Nicole Wolter majored in chemical engineering and finance and was a year into her job at a Chicago securities firm when her father told her the family manufacturing business was losing money, blaming the recession in 2008.
Wolter, who knew almost nothing about the company her dad started in his basement about 38 years ago, returned home during the economic downturn to try to assist in the operation. Over the next several years, the energetic businesswoman worked to learn everything about HM Manufacturing, a power transmission components provider in Wauconda.
1200 Henri Drive, WaucondaFounder: Kenneth Wolter
President & CEO: Nicole Wolter
Year started: 1979
Number of employees: 20
Web site: hmmanufacturing.com
Annual sales: About $3 million
As she studied the company, she uncovered a scandal on the manufacturing floor that nearly drove the company into bankruptcy. She turned the company around, bringing sales from $80,000 to about $3 million in six years. "I love to go to the next level," said Wolter, 32. Perseverance and determination are reasons Wolter was one of 21 local women recently honored by the Daily Herald Business Ledger during the 20th annual Influential Women in Business Awards. The awards were presented to women executives who excel in business, civic and personal arenas.
Wolter, a graduate of Stevenson High School in Lincolnshire who grew up in Kildeer, never imagined she would run the family business.
Wolter's dad, Kenneth, started the company in the basement of his home as a hobby while he worked as an assistant chief engineer at Wisconsin Tool & Stamping. He enjoyed auto racing and made engine parts to make his car faster. Uniroyal noticed the speed increase in his cars and asked to partner with Kenneth on some of the belts and parts. Gates Rubber Co. then bought patents for the stronger belts Kenneth and Uniroyal created. This drove him to make his own motors and gear boxes and start HM Manufacturing. The HM stands for home made -- words that his parents believed meant quality.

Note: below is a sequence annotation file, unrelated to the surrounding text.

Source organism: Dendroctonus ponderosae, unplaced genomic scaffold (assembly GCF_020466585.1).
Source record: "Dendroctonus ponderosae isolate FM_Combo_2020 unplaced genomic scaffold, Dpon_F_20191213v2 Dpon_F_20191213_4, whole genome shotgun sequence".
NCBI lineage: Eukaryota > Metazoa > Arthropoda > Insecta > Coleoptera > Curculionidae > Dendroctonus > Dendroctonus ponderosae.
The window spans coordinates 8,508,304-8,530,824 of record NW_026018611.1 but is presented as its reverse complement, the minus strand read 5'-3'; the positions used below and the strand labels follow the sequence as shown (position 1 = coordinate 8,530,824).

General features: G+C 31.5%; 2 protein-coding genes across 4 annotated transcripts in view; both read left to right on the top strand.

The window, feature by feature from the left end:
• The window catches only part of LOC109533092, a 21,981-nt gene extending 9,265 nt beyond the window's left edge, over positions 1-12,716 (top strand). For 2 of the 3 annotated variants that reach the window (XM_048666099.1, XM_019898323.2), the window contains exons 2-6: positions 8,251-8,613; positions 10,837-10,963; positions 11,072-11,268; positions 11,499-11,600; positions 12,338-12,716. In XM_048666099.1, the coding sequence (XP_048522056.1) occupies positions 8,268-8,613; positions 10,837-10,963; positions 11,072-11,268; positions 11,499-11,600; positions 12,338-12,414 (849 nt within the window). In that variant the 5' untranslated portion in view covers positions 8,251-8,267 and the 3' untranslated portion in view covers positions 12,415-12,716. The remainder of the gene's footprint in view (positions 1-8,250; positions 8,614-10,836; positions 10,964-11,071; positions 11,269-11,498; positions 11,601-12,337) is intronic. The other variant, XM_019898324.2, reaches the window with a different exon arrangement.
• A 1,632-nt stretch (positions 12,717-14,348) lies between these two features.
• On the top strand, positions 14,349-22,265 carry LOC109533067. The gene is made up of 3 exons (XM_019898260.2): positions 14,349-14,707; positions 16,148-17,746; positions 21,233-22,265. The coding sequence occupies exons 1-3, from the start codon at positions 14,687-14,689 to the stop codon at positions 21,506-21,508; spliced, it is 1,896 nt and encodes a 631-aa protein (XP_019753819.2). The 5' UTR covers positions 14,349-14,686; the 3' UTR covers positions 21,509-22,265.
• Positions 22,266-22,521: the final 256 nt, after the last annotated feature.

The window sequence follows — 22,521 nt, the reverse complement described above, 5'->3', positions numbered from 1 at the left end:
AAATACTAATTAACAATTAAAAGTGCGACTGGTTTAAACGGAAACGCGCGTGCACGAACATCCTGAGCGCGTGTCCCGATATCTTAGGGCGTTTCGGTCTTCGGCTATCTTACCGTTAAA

He grew the business to a space in Schaumburg and then bought the Wauconda property where the company now operates. Nicole, an only child, has vivid memories as a young girl watching the machines dig and looking over the blueprints. "My dad had the foresight and he planned for the future" when building the warehouse at 1200 Henri Drive.
When Kenneth Wolter started, he focused on pulleys and gears. The company has expanded over the last few years to include splines, sheaves, shafts and other custom parts and services. Customers are in the aerospace, automotive, marine, medical, food and beverage processing and packaging industries.
During the economic downturn, Nicole left her finance job and returned home. "I'm super close with my parents," said Nicole, adding that her mother is Colombian and her father, German. "So I'm a fiery, stubborn" mixture of the two, the 5-foot-tall entrepreneur said with a laugh.
She came home in late 2009 and what she discovered over the next year was heartbreaking for the family, especially her father.
Nicole "knew nothing" about manufacturing. She worked from the ground up, starting with secretarial work and doing time cards. She learned how to order materials and then started in on accounting, which was easy for her with her financial background.
Her dad taught her how to quote, and the cost analysis of quoting verses the realization of a job. "That's when I started to learn there were some discrepancies at the company."
The fact that she was naive and wanted to learn ultimately broke open a scandal taking place under their own roof. "The great thing about me not knowing really anything about manufacturing is that I came in asking a lot of questions." She asked employees the same questions and got a lot of different answers. "It was good coming in with fresh eyes."